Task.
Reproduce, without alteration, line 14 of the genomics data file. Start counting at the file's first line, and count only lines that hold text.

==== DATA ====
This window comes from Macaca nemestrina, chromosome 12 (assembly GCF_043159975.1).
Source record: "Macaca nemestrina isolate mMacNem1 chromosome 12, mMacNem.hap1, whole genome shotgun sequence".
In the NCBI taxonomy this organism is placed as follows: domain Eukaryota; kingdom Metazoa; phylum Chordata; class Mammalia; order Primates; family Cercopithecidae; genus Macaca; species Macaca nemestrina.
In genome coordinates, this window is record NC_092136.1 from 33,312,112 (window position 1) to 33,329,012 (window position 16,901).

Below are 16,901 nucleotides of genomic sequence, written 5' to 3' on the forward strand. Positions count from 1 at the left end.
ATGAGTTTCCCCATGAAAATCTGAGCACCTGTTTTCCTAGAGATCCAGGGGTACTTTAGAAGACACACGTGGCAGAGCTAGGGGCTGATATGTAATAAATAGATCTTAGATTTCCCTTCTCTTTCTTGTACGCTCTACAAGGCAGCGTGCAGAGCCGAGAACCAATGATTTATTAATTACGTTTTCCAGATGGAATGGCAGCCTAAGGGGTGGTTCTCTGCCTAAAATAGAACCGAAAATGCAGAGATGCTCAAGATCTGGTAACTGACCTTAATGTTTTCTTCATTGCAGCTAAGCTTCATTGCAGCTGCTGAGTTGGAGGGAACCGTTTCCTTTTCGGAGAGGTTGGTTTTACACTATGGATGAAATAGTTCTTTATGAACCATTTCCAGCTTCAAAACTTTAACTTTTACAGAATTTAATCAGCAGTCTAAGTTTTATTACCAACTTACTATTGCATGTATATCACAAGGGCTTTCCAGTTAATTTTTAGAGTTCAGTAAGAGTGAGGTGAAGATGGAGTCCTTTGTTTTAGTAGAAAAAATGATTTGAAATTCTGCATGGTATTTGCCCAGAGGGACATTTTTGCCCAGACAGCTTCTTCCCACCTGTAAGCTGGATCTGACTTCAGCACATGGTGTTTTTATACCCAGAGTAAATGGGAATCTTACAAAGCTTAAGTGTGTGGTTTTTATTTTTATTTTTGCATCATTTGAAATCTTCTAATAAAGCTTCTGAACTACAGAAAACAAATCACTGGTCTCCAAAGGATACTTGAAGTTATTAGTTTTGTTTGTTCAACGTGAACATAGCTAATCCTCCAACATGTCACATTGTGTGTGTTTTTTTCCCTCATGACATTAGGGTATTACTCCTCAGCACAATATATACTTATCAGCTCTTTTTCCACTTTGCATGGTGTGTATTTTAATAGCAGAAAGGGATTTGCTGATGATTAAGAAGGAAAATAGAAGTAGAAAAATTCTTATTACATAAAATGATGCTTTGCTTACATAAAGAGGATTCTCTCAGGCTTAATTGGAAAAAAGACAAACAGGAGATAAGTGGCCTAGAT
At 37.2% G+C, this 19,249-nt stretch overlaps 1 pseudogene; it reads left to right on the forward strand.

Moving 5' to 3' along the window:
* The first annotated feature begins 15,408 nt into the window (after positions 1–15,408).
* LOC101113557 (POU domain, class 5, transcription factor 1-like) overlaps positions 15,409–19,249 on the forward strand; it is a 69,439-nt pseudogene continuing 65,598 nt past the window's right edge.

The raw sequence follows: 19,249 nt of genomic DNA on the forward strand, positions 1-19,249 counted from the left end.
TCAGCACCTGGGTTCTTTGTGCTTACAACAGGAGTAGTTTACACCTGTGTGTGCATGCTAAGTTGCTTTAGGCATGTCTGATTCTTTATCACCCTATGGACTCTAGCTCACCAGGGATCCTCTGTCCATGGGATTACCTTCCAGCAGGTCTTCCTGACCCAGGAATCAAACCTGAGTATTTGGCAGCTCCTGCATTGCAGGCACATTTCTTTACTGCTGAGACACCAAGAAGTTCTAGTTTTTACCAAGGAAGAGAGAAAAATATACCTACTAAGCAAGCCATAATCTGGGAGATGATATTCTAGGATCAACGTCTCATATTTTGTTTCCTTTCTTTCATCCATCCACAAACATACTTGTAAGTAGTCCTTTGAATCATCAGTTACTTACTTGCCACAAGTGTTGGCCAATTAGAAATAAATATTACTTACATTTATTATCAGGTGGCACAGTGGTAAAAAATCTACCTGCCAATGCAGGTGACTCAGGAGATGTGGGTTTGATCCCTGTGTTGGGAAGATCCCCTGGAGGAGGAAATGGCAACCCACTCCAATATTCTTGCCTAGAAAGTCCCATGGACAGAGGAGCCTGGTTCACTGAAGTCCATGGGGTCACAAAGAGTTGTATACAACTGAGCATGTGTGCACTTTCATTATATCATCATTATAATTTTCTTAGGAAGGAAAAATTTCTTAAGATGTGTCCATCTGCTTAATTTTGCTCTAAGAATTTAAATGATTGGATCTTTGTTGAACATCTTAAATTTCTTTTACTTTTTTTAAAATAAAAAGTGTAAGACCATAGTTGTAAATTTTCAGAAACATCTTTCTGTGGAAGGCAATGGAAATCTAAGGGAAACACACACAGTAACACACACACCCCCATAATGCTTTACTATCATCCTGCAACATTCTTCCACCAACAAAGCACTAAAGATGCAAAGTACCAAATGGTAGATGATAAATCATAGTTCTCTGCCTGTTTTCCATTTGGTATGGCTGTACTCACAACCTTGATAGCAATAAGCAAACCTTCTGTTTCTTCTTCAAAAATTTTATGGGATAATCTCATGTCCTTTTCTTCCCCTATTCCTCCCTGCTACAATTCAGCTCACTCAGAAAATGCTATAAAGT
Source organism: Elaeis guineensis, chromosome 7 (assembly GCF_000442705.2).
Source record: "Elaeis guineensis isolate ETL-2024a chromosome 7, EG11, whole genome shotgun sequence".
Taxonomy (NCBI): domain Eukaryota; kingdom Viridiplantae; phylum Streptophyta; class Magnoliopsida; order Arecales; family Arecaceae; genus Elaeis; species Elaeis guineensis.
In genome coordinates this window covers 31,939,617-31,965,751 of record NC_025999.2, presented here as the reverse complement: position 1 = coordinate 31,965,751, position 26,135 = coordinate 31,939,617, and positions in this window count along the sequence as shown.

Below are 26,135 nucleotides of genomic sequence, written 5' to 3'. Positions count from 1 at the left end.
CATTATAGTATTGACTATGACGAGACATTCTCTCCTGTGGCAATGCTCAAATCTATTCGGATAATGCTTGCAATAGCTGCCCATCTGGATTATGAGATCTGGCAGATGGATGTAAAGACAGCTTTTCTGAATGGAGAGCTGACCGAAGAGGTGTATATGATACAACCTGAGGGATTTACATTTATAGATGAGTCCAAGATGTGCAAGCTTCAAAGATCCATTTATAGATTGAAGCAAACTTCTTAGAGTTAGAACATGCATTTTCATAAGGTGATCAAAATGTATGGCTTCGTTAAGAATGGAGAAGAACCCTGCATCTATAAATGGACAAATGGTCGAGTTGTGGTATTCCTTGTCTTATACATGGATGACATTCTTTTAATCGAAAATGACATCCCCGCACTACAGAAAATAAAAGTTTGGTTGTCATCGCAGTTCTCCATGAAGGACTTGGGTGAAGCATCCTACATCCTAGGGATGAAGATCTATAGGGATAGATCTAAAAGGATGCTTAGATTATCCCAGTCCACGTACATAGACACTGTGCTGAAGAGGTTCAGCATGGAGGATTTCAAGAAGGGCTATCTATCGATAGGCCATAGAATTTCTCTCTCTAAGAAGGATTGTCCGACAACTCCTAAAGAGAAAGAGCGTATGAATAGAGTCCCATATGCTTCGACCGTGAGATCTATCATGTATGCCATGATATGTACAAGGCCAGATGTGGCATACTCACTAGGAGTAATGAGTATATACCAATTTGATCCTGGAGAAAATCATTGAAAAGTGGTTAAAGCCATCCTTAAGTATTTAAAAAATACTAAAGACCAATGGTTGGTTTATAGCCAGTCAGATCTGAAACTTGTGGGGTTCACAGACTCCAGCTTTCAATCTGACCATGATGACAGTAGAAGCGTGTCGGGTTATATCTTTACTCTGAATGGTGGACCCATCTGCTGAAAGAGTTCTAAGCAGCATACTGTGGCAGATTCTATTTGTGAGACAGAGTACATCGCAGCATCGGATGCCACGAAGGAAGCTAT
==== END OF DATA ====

Source record: "Elaeis guineensis isolate ETL-2024a chromosome 7, EG11, whole genome shotgun sequence".